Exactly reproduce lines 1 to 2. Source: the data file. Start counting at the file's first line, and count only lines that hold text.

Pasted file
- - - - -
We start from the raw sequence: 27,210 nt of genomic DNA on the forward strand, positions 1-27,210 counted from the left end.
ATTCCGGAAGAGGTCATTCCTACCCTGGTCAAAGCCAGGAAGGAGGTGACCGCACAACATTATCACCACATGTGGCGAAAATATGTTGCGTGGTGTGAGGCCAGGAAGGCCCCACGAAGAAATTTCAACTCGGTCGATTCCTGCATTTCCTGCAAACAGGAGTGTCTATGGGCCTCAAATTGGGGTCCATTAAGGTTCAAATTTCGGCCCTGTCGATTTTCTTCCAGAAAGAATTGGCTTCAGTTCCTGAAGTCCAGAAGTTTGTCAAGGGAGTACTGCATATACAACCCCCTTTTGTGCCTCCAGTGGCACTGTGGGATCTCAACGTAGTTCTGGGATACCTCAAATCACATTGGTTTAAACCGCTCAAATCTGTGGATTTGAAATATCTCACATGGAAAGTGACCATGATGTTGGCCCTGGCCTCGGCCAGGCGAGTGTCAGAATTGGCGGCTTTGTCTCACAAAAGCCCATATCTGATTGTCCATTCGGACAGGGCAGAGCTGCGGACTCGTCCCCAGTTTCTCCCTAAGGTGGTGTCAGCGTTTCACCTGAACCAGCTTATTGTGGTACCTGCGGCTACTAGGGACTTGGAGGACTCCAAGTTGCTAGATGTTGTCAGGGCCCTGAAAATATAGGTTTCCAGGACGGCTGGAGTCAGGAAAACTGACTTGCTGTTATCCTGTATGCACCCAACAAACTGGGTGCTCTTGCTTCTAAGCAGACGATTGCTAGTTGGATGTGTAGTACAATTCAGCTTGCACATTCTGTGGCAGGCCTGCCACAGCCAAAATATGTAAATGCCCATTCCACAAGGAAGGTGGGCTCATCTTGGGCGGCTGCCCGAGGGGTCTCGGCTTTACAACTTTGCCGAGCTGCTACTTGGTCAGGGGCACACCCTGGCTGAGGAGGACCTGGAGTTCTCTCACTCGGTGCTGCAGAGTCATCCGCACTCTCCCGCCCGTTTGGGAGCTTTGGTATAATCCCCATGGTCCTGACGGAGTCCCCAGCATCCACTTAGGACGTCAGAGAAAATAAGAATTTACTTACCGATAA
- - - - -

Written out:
We start from the raw sequence: 27,210 nt of genomic DNA on the forward strand, positions 1-27,210 counted from the left end.
ATTCCGGAAGAGGTCATTCCTACCCTGGTCAAAGCCAGGAAGGAGGTGACCGCACAACATTATCACCACATGTGGCGAAAATATGTTGCGTGGTGTGAGGCCAGGAAGGCCCCACGAAGAAATTTCAACTCGGTCGATTCCTGCATTTCCTGCAAACAGGAGTGTCTATGGGCCTCAAATTGGGGTCCATTAAGGTTCAAATTTCGGCCCTGTCGATTTTCTTCCAGAAAGAATTGGCTTCAGTTCCTGAAGTCCAGAAGTTTGTCAAGGGAGTACTGCATATACAACCCCCTTTTGTGCCTCCAGTGGCACTGTGGGATCTCAACGTAGTTCTGGGATACCTCAAATCACATTGGTTTAAACCGCTCAAATCTGTGGATTTGAAATATCTCACATGGAAAGTGACCATGATGTTGGCCCTGGCCTCGGCCAGGCGAGTGTCAGAATTGGCGGCTTTGTCTCACAAAAGCCCATATCTGATTGTCCATTCGGACAGGGCAGAGCTGCGGACTCGTCCCCAGTTTCTCCCTAAGGTGGTGTCAGCGTTTCACCTGAACCAGCTTATTGTGGTACCTGCGGCTACTAGGGACTTGGAGGACTCCAAGTTGCTAGATGTTGTCAGGGCCCTGAAAATATAGGTTTCCAGGACGGCTGGAGTCAGGAAAACTGACTTGCTGTTATCCTGTATGCACCCAACAAACTGGGTGCTCTTGCTTCTAAGCAGACGATTGCTAGTTGGATGTGTAGTACAATTCAGCTTGCACATTCTGTGGCAGGCCTGCCACAGCCAAAATATGTAAATGCCCATTCCACAAGGAAGGTGGGCTCATCTTGGGCGGCTGCCCGAGGGGTCTCGGCTTTACAACTTTGCCGAGCTGCTACTTGGTCAGGGGCACACCCTGGCTGAGGAGGACCTGGAGTTCTCTCACTCGGTGCTGCAGAGTCATCCGCACTCTCCCGCCCGTTTGGGAGCTTTGGTATAATCCCCATGGTCCTGACGGAGTCCCCAGCATCCACTTAGGACGTCAGAGAAAATAAGAATTTACTTACCGATAA